This is a book I idly picked up from a Kindle sale, because I enjoyed travelling to Germany.  What a surprise that the author declares early on that she never had any interest in visiting German.  As a Polish-Canadian, moving back and forth between the two nations, Paletta’s real love is Italy.  She only ends up in Germany after meeting the man she calls M in a Cracow nightclub, falling in love, and deciding to move into his Munich apartment for three months.  That three months turns to years as the couple are engaged, married, do a lot of house shopping, and have a child.  Along the way, Paletta records the cultural adjustments of living in Germany.  Her stories are episodic, a bit gossipy in tone, and she seems unusually wed to traditional gender stereotypes.  I could offer criticisms, but forget that.  Everyone thinks that they can write a book about their travels and life abroad, but few do, so good for her.  And Agnieszka seems like a fun person who’d I’d like to hang out with, perhaps to go dancing.  So it’s a breezy travel/memoir/life adventure story, and I’ll leave at that.

Favorite Passages:

“I can also relate to keeping one’s roots and traditions alive and not changing your culture just because you’ve changed borders. Canada is great that way – it promotes multiculturalism. Germany is more like the US: once you cross the border, you’re expected to drop everything and mould yourself into a citizen of your new homeland.”

“Unlike on that typical bike, you don’t sit leaning forward; you sit up like a lady, much like in a chair. Therefore, you don’t crane your neck to look up; your head is as God meant it to be – straight on. It makes cycling dignified and comfortable.”

“M tells me it’s impolite to stare and talk to strangers here. You don’t ask how their day is going, how they are feeling. Basically, you don’t intrude because it’s none of your business. So like, they’re not trying to be rude or cold, but polite. They say good morning or God bless you but not how are you – that’s a private matter and none of their business.” (Note from Liam: this is probably why I like Germany.  They follow the same rules as Bostonians).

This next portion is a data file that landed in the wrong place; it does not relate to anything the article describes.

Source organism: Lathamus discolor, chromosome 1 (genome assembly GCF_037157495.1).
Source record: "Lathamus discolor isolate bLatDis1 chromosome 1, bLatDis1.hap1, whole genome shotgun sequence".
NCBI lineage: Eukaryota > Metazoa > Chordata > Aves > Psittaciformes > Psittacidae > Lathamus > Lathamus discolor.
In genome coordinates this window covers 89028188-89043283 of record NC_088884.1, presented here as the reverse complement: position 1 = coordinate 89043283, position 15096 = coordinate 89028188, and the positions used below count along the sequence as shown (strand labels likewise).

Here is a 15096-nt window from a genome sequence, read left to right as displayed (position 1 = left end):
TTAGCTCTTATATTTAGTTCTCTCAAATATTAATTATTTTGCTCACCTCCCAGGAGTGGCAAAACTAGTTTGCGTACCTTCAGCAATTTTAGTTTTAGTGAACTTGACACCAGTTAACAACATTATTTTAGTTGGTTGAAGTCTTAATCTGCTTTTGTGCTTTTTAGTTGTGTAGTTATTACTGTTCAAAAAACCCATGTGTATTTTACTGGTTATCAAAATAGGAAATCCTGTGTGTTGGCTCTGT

Recommended books: My ‘Dam Life by Sean Condon
Rating: **1/2

Book Review: The Information by James Gleick

AuthorJames Gleick
TitleThe Information
Publication Info: New York : Books on Tape, 2011
Summary/Review:

The Information is a sweeping historical / scientific / technological account of information across time and disciplines.  From talking drums, language, DNA, telegraphs, and bytes to  Claude Shannon, Charles Babbage, Ada Byron, Samuel Morse, Alan Turing, Stephen Hawking, Richard Dawkins and John Archibald Wheeler.  It’s all very fascinating although it gets more complex for a lay reader (that is, me) to understand as it goes along.

Rating: ***

Book Review: The Walking Dead: All Out War (vol. 20) by Robert Kirkman

Author: Robert Kirkman
TitleThe Walking Dead: All Out War (vol. 20)
Publication Info: Image Comics (2014)
Summary/Review:

It’s called All Out War, part 1, so there’s no expectation that this would be all about war and that the war will not end.  Still, I’m reading at this point just to tread water until the Negan story is completed and they move on to something else.  Hopefully, at that point the story will show something interesting about continuing survival rather than contrived violence.  On the other hand, maybe they’ll just keep going with All Out War, part 3!

Rating: **

Book Review: “Guns” by Stephen King

Author: Stephen King
Title: “Guns”
Publication Info: Philtrum Press (2013)
Summary/Review: